Yes, fitting the bill is crucial for any hire, but this initial skill qualification is not enough to garuntee a candidate will be a success. In order to be sure of this, candidates who fit the bill must also fit the profile of a great person for the job at hand and fit with your company as well.

Do they Fit the Profile?

In order for a hire to fit the profile of your open job, you need to have a complete and realistic outlook on the job you’re hiring for. Like we said earlier, everyone has their own way of getting things done, but everyone also has their own individual aspirations and career goals. If you want to make a hire who fits the profile of your open job, then that open job needs to be connected to their career goals, if not a step forward on their career path.

A candidate who fits the profile already fits the bill and is good at what they do for you, but they are also engaged in this work. For whatever reason, they find this work to be satisfying or meaningful, and will get more out of this job than a paycheck. For today’s career and passion driven workforce, finding a fit with a job in this category is of the utmost importance. If you can find a candidate who fits the bill and fits the profile of someone who is a great aspirational fit for the role, then you almost have a candidate who fits perfectly with the role.

A candidate who doesn’t fit the profile, however, is doomed to fail. They may be great at what they do and they may even like your company and their co-workers, but that doesn’t matter. Whether they’re an introvert in a highly public position or an extrovert being forced to work alone, a hire who doesn’t fit the profile for a job will not enjoy that job.

In order to make a hire who fits the profile, you should take a little time to examine your open job and create a profile for someone who would be a great aspirational/temperamental fit for that job.

Profiling Your Job:

  • Would this job be a better fit for an introvert or an extrovert?
  • Are there opportunities for advancement from this position?
  • What career path will a great candidate already be on?
  • What sort of person would love every minute of this job?
  • What sort of person would hate every minute of this job?

Once you’ve profiled your open job and have a good idea of what sort of person will fit this profile, it’s time to evaluate the last area of fit, fit with the company.

Do they Fit the Company?

The company you keep has a huge impact on how much you can enjoy yourself. Whether you’re at the office or at a party, there aren’t many feelings that are worse than a bad fit between yourself and the people around you.

If your hire fits the bill (they can do the work) and fits the profile (they want to do the work), the whole arrangement can still go toes up if the hire doesn’t fit with the company or their immediate team. Finding fit with the work being done in the role is essential, but this fit won’t count for much if your hire feels like they’re doing this work for the wrong company.

Now, whether they feel your company is the wrong fit because of philosophical differences, personality conflicts or just because they don’t like your product, the end result is the same. Though they may be a good fit with the work, they are so-so about the people they’re doing it for and with. This miss-match will cause the employee to dis-engage from their work over time and, ultimately, quit their job.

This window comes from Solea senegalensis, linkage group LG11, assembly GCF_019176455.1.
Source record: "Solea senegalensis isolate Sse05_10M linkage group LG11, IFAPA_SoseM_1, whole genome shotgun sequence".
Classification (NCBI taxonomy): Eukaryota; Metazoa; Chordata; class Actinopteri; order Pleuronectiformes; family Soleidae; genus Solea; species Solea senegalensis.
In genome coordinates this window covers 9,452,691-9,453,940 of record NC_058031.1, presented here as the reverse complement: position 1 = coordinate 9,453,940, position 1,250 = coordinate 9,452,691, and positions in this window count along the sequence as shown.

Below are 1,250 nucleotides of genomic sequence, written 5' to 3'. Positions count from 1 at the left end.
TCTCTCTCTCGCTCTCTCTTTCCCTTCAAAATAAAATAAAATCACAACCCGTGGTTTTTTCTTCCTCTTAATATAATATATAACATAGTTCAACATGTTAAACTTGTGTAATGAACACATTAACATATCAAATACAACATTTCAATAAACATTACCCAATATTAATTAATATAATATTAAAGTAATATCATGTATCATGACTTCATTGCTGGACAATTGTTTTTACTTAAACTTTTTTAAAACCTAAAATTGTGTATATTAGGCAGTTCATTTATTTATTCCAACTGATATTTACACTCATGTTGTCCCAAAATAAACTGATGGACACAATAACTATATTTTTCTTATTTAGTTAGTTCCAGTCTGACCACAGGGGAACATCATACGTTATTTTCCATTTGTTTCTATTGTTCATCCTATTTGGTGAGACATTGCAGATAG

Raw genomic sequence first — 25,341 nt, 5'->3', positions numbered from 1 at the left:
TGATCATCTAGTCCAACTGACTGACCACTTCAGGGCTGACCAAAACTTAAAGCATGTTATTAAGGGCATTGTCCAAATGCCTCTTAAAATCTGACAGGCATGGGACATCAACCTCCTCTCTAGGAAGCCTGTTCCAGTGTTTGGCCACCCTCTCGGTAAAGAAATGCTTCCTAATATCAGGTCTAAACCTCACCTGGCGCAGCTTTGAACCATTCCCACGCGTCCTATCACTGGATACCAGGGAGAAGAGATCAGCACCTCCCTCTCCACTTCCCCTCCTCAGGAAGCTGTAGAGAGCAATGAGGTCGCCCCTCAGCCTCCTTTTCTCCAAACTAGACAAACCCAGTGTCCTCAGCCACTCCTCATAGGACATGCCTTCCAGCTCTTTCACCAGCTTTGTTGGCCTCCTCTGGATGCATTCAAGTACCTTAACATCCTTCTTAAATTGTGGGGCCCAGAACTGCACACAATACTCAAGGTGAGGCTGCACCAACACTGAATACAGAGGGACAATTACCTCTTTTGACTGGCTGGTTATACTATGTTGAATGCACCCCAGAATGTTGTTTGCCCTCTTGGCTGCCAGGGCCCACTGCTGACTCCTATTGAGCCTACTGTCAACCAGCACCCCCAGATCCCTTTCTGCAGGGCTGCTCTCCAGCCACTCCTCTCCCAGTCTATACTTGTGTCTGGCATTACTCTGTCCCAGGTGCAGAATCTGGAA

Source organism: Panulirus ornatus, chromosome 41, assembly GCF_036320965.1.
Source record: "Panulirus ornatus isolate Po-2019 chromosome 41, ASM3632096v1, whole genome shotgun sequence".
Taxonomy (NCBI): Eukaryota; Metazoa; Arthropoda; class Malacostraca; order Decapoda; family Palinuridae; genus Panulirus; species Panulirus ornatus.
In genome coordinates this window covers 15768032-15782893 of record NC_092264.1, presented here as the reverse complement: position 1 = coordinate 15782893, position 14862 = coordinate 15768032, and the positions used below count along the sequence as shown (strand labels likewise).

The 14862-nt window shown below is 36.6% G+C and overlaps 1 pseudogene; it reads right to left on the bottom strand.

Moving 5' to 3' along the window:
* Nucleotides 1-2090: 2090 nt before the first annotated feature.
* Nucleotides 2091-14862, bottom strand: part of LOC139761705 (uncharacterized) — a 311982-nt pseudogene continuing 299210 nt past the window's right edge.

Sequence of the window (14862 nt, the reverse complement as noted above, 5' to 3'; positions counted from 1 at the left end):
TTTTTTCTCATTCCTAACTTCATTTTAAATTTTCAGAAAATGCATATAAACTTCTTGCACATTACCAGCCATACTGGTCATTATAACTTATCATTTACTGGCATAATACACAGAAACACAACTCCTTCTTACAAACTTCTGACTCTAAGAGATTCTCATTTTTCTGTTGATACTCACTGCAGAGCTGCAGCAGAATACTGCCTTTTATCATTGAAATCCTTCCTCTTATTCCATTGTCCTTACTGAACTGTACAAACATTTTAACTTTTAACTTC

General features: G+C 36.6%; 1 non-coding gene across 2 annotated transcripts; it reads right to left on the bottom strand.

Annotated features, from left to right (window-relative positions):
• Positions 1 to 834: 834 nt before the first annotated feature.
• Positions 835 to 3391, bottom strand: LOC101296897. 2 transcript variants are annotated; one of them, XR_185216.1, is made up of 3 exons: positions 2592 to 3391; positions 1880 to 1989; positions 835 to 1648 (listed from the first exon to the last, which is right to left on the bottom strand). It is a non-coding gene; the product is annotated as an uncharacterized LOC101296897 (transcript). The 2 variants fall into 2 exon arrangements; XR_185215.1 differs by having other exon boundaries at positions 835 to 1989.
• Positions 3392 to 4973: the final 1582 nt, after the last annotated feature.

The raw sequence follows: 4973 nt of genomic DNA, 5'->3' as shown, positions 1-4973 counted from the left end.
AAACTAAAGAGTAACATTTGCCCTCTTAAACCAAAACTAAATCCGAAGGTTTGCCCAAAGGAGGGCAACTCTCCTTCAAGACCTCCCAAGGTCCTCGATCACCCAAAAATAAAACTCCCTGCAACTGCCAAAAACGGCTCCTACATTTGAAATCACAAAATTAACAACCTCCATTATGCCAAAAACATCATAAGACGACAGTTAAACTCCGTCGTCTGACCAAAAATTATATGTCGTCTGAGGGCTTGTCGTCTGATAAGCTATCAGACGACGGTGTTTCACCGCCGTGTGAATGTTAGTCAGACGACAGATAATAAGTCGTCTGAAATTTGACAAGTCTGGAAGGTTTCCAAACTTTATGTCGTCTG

Just like other areas of fit, a company or team miss-match makes a hire wrong for the job. No matter how good they are at the work and how much they enjoy that work, nothing can make up for a miss-match in working environment. You can try putting them in a different team, giving them more freedom or even giving them a promotion, but none of these tactics will work if your hire is simply “meh” about working for your firm or with their team.

In order to evaluate candidates for fit in this area, make sure that the final stages of your screening process involve exposing potential hires to real people and real working conditions at your company. Everyone should be on their best behavior, but nobody should be putting on a front. The point of this exposure is to show candidates what they’re getting themselves into, the “real deal,” as it were. This is when candidates experiences fit (or not) with the team they’ll be working with or the place where they’ll be doing this work. This is the time when the right sort of person for the job thinks, “Hey, this actually seems like a pretty great place to get some work done!”

Whether you test the fit between your candidates and your company’s employees/workstyle by going out for pizza or doing some brainstorming, the key is to take the pressure off. Candidates may feel like they have to fit in, so let them know that isn’t what you want. You want to get to know them, and you want them to get to know you, their team and your company. This can only be accomplished by dropping the impression-making pretense that is so common in the application process. Let them know that you want to see the whole picture, not just the polished, professionalized version you see in the interview.

By exposing candidates who fit the bill and the profile to real people and real work at your company, you allow these candidates to experience fit (or not) with your open job. Though this will add some time to your screening process, it will make for better-fit hires who will be retained for much longer than hires who are a so-so fit.

The fit has to be right. Just like a pair of flashy, uncomfortable shoes, a highly talented hire won’t be able to take you very far if they aren’t the right fit for the job. On the other hand, wearing the most comfortable running shoes are still going to look quite silly at a formal even. It’s all about knowing what you need, and finding a hire who truly wants to be the answer to your problems. At the same time, you should consider what your top choice for the job needs in order to experience fit with your company and the position they’re applying for.

You can’t fake fit, for long, and, if you don’t have fit as one of your main hiring criteria, you’re going to keep making miss-fit hires.